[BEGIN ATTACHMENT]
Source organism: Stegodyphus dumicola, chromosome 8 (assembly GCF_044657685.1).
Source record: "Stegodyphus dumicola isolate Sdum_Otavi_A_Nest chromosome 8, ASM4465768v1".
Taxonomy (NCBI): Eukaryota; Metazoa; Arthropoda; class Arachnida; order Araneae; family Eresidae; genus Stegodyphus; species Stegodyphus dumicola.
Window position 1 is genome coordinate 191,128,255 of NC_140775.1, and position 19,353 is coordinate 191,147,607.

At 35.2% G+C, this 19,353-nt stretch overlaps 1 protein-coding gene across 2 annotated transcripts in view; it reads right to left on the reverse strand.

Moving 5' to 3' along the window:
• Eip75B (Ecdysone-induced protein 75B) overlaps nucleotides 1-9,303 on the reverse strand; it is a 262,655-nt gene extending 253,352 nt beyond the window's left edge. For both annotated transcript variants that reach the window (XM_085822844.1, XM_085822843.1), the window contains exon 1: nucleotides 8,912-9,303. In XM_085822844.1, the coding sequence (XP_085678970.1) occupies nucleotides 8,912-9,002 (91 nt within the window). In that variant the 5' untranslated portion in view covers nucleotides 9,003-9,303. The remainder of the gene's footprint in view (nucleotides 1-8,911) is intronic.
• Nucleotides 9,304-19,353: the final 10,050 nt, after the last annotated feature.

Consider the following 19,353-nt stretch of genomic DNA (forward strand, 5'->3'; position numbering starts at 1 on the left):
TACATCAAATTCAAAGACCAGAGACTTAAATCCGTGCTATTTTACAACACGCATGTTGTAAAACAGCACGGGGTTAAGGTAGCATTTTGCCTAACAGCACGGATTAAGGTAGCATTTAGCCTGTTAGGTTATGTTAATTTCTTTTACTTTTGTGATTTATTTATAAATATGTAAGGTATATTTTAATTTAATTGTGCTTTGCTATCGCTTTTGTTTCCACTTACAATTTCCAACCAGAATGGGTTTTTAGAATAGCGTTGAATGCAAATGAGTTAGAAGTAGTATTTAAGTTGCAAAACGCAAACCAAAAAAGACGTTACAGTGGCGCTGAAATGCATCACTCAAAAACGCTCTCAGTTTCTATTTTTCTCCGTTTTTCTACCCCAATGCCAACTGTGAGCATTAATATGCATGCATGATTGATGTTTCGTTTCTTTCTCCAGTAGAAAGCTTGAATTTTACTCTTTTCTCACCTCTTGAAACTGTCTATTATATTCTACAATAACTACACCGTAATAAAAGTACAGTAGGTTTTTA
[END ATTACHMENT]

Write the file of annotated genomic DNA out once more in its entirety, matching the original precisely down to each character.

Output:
Source organism: Stegodyphus dumicola, chromosome 8 (assembly GCF_044657685.1).
Source record: "Stegodyphus dumicola isolate Sdum_Otavi_A_Nest chromosome 8, ASM4465768v1".
Taxonomy (NCBI): Eukaryota; Metazoa; Arthropoda; class Arachnida; order Araneae; family Eresidae; genus Stegodyphus; species Stegodyphus dumicola.
Window position 1 is genome coordinate 191,128,255 of NC_140775.1, and position 19,353 is coordinate 191,147,607.

At 35.2% G+C, this 19,353-nt stretch overlaps 1 protein-coding gene across 2 annotated transcripts in view; it reads right to left on the reverse strand.

Moving 5' to 3' along the window:
• Eip75B (Ecdysone-induced protein 75B) overlaps nucleotides 1-9,303 on the reverse strand; it is a 262,655-nt gene extending 253,352 nt beyond the window's left edge. For both annotated transcript variants that reach the window (XM_085822844.1, XM_085822843.1), the window contains exon 1: nucleotides 8,912-9,303. In XM_085822844.1, the coding sequence (XP_085678970.1) occupies nucleotides 8,912-9,002 (91 nt within the window). In that variant the 5' untranslated portion in view covers nucleotides 9,003-9,303. The remainder of the gene's footprint in view (nucleotides 1-8,911) is intronic.
• Nucleotides 9,304-19,353: the final 10,050 nt, after the last annotated feature.

Consider the following 19,353-nt stretch of genomic DNA (forward strand, 5'->3'; position numbering starts at 1 on the left):
TACATCAAATTCAAAGACCAGAGACTTAAATCCGTGCTATTTTACAACACGCATGTTGTAAAACAGCACGGGGTTAAGGTAGCATTTTGCCTAACAGCACGGATTAAGGTAGCATTTAGCCTGTTAGGTTATGTTAATTTCTTTTACTTTTGTGATTTATTTATAAATATGTAAGGTATATTTTAATTTAATTGTGCTTTGCTATCGCTTTTGTTTCCACTTACAATTTCCAACCAGAATGGGTTTTTAGAATAGCGTTGAATGCAAATGAGTTAGAAGTAGTATTTAAGTTGCAAAACGCAAACCAAAAAAGACGTTACAGTGGCGCTGAAATGCATCACTCAAAAACGCTCTCAGTTTCTATTTTTCTCCGTTTTTCTACCCCAATGCCAACTGTGAGCATTAATATGCATGCATGATTGATGTTTCGTTTCTTTCTCCAGTAGAAAGCTTGAATTTTACTCTTTTCTCACCTCTTGAAACTGTCTATTATATTCTACAATAACTACACCGTAATAAAAGTACAGTAGGTTTTTA